It was a made-up metric that had no bearing on the actual job but meant I could be pushed out as a low performer. There was a lot wrong with that place and aside from the loss of income at a time I really couldn't afford it, I was reasonably happy to get out. My also-pushed-out colleague felt the same. I think he had ranked low on his inability to desolder surface mount components or something equally stupid, given that he was there as an electrician and had two colleagues (myself and another bloke who used to repair TVs for a living) who were more than happy to wield soldering irons.

    3. stungebag

      Re: "Self-Criticism and Ruthless Exposure of Their Own Shortcomings" --- V. I. Lenin Mandated

      When I worked for Unisys managers were instructed to rate their employees' annual appraisals in such a way that the rakings formed a bell curve. So some people had to be at the bottom, and vulnerable, and very few were at the top, so eligible for a pay rise.

      Their ability to immediately fire people was limited by UK emplyment law and also, I think, by an awareness of many managers, perhaps the older ones, that the process sucks.

      1. Danny 2 Silver badge

        Re: "Self-Criticism and Ruthless Exposure of Their Own Shortcomings" --- V. I. Lenin Mandated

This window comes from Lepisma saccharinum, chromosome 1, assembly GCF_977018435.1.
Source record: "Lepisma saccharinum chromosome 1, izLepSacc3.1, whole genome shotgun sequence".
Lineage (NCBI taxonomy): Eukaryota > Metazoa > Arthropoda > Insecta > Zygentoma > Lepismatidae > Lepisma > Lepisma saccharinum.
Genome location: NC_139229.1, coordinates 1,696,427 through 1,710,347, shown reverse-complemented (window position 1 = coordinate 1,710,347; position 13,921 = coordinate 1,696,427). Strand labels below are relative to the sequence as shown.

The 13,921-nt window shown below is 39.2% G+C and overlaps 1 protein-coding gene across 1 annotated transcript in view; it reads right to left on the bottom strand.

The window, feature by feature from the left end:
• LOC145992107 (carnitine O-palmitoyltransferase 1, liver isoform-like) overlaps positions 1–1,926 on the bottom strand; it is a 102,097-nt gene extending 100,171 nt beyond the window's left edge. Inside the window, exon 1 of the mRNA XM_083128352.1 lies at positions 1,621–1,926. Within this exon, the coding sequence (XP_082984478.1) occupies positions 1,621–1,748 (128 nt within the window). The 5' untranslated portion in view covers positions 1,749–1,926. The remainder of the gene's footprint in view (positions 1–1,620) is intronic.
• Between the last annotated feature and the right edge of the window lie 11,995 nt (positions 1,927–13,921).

@stungebag (apologies for repeating an old anecdote)

        I worked for Unisys in Livingston, and it was my first unionised job. One shift that was meant to have worked Sundays was found to have never turned up, yet they weren't penalised because 'union'. That behaviour gave unions a bad name.

        It was still an appalling company though. All the doors were swipe card access, and only the management could reach the centre offices. That backfired because the young electronic apprentices needed to reach the female office secretaries, so they'd zap the swipe card readers with an electrostatic tester.

        The most abusive company I witnessed was GE Amsterdam. I was a contractor so immune, but they'd hold weekly meetings just to berate and demean individual employees for no good reason.

    4. anothercynic Silver badge

      Re: "Self-Criticism and Ruthless Exposure of Their Own Shortcomings" --- V. I. Lenin Mandated

      I remember those at Microsoft...

    5. Anonymous Coward
      Anonymous Coward

      Re: "Self-Criticism and Ruthless Exposure of Their Own Shortcomings" --- V. I. Lenin Mandated

      I once worked for a US bank which did this (10% though, not 5). Made for a nasty culture. It's illegal in the UK (unlike U.S "at will" contracts) so they would pay a zero bonus (a.k.a a donut) then offer a decent wedge to go quietly and sign away any right to complain.